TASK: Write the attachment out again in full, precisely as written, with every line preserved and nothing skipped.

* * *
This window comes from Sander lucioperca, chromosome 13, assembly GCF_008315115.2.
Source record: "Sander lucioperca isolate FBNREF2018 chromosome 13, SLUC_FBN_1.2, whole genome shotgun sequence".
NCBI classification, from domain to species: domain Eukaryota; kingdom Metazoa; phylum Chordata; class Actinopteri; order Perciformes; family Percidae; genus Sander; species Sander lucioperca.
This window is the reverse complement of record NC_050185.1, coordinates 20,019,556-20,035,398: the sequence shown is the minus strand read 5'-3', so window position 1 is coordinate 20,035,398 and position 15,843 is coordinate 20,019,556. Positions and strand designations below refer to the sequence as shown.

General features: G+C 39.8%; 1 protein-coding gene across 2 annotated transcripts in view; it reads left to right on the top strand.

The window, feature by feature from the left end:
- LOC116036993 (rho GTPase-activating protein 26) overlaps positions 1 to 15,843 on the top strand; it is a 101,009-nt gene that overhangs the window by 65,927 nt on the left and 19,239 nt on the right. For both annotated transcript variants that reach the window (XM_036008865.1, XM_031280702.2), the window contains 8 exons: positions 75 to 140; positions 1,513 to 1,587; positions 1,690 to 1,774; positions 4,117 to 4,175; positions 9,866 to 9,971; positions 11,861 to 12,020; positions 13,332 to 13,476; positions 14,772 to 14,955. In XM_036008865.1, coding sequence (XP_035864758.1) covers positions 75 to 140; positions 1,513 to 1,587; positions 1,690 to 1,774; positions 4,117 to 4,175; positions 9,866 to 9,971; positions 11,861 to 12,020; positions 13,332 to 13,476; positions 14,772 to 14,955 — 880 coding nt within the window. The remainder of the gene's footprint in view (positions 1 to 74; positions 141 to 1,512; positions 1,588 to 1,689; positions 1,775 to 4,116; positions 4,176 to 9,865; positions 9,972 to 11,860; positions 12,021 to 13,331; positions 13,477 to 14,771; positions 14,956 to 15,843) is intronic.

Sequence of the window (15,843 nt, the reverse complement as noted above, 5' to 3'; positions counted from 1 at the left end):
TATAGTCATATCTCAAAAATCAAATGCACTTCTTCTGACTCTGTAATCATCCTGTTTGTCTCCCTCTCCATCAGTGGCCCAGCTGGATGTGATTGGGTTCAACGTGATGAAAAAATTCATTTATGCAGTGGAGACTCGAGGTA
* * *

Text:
This window comes from Sander lucioperca, chromosome 13, assembly GCF_008315115.2.
Source record: "Sander lucioperca isolate FBNREF2018 chromosome 13, SLUC_FBN_1.2, whole genome shotgun sequence".
NCBI classification, from domain to species: domain Eukaryota; kingdom Metazoa; phylum Chordata; class Actinopteri; order Perciformes; family Percidae; genus Sander; species Sander lucioperca.
This window is the reverse complement of record NC_050185.1, coordinates 20,019,556-20,035,398: the sequence shown is the minus strand read 5'-3', so window position 1 is coordinate 20,035,398 and position 15,843 is coordinate 20,019,556. Positions and strand designations below refer to the sequence as shown.

General features: G+C 39.8%; 1 protein-coding gene across 2 annotated transcripts in view; it reads left to right on the top strand.

The window, feature by feature from the left end:
- LOC116036993 (rho GTPase-activating protein 26) overlaps positions 1 to 15,843 on the top strand; it is a 101,009-nt gene that overhangs the window by 65,927 nt on the left and 19,239 nt on the right. For both annotated transcript variants that reach the window (XM_036008865.1, XM_031280702.2), the window contains 8 exons: positions 75 to 140; positions 1,513 to 1,587; positions 1,690 to 1,774; positions 4,117 to 4,175; positions 9,866 to 9,971; positions 11,861 to 12,020; positions 13,332 to 13,476; positions 14,772 to 14,955. In XM_036008865.1, coding sequence (XP_035864758.1) covers positions 75 to 140; positions 1,513 to 1,587; positions 1,690 to 1,774; positions 4,117 to 4,175; positions 9,866 to 9,971; positions 11,861 to 12,020; positions 13,332 to 13,476; positions 14,772 to 14,955 — 880 coding nt within the window. The remainder of the gene's footprint in view (positions 1 to 74; positions 141 to 1,512; positions 1,588 to 1,689; positions 1,775 to 4,116; positions 4,176 to 9,865; positions 9,972 to 11,860; positions 12,021 to 13,331; positions 13,477 to 14,771; positions 14,956 to 15,843) is intronic.

Sequence of the window (15,843 nt, the reverse complement as noted above, 5' to 3'; positions counted from 1 at the left end):
TATAGTCATATCTCAAAAATCAAATGCACTTCTTCTGACTCTGTAATCATCCTGTTTGTCTCCCTCTCCATCAGTGGCCCAGCTGGATGTGATTGGGTTCAACGTGATGAAAAAATTCATTTATGCAGTGGAGACTCGAGGTA